- One of the most popular game engines out there for beginners, Unity gives you tools to create pretty much whatever type of game you want. 3D, 2D, VR, AR, multiplayer, etc.
- Coding Language: C#
- Pros: most popular game engine, large amount of learning resources, very versatile.
- Cons: compared to the other engines, Unity has disadvantaged graphics and 2D.
- Unreal Engine
- Unreal has a focus on graphics and is used by many AAA studios.
- Coding Language: C++
- Pros: graphically amazing, used by AAA studios.
- Cons: large game file sizes.
- Godot is an open-source game engine with a heavy community focus. It’s similar to Unity in what you can create and is constantly growing.
- Coding Languages: GDScript (similar to Python), C#, C++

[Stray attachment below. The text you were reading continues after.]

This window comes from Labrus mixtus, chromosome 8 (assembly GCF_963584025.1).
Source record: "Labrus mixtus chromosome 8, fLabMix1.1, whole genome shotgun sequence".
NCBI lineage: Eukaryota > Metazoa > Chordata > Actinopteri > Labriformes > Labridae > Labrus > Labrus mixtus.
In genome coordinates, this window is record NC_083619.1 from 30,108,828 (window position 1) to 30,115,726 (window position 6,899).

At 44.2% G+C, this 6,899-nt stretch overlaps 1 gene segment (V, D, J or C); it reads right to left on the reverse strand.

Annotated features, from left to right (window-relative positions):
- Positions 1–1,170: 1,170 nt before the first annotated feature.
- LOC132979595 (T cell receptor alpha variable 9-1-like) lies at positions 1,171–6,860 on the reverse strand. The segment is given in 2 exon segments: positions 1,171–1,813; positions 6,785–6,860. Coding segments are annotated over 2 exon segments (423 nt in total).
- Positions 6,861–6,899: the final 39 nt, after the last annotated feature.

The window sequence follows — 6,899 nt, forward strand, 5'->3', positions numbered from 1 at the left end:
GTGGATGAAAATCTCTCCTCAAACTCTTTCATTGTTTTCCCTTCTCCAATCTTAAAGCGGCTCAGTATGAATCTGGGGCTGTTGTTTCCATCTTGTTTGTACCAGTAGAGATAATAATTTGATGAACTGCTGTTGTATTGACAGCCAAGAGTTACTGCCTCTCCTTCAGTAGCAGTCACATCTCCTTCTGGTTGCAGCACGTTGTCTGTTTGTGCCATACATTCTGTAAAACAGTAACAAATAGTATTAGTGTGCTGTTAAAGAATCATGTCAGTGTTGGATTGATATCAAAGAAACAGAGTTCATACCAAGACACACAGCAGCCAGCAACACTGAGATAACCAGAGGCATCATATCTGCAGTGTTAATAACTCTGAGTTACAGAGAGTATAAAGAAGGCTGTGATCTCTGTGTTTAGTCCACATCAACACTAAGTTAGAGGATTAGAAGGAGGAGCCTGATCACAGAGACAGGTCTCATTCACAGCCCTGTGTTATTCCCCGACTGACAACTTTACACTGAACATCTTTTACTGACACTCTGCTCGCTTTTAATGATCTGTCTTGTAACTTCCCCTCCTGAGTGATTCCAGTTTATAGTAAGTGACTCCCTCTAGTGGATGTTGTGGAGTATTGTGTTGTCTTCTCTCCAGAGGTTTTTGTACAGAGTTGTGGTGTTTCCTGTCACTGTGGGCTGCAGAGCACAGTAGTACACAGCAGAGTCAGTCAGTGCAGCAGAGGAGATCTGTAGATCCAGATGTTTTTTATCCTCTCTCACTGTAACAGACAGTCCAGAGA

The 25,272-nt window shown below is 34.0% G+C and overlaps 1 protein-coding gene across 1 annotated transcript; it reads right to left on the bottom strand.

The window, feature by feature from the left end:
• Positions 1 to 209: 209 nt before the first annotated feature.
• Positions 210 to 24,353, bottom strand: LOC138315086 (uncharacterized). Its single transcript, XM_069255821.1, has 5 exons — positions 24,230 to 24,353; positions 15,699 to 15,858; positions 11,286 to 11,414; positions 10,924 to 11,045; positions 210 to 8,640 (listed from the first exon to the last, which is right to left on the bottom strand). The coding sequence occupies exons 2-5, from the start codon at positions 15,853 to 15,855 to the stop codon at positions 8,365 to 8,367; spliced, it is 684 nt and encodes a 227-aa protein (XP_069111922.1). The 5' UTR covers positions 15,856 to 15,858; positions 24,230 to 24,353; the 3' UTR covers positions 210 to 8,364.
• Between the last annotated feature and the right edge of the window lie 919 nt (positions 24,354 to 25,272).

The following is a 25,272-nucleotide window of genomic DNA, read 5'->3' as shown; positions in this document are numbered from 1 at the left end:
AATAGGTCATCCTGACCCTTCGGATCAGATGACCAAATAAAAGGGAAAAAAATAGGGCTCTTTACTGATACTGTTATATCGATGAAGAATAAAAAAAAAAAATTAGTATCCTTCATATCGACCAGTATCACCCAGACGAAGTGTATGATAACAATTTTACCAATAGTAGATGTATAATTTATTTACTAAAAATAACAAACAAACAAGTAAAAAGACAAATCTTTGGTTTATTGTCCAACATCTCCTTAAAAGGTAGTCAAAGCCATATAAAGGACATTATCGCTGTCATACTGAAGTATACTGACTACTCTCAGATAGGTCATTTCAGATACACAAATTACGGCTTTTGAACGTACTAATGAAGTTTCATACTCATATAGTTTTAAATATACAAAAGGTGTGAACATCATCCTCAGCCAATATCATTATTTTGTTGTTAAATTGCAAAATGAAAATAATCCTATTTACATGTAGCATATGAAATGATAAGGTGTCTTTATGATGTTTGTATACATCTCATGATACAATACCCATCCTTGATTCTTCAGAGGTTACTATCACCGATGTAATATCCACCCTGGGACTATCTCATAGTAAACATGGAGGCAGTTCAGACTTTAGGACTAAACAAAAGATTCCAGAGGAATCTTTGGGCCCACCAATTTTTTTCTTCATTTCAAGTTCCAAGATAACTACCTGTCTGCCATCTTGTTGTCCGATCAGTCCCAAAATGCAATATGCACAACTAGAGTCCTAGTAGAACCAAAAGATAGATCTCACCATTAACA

- Pros: open-source, lightweight, versatile, excels at 2D.
- Cons: less feature-rich compared to other engines, not a large number of learning resources.
- Phaser is an open-source framework for Canvas and WebGL games.
- Cons: limited to what platforms you can build to.
- GameMaker has been around for quite some time and is great for creating 2D games.
- Coding Languages: GML, C++
- Pros: great 2D, large amount of learning resources.
- Cons: uses its own custom language.
- Pygame is a framework for games made with Python.
- Coding Language: Python
- Pros: lightweight Python framework.
- Cons: Python is not generally used for game development.
That’s quite a list, but where should you start when you’re discovering how to learn coding?
I’d recommend trying out a few engines to see which one suits you best, and even reading a bit more about each one. If you’re not sure about what types of games you’ll want to create, I’d recommend either Unity or Godot for their versatility. Either way, though, a game engine will help ease the process of learning how to code immensely!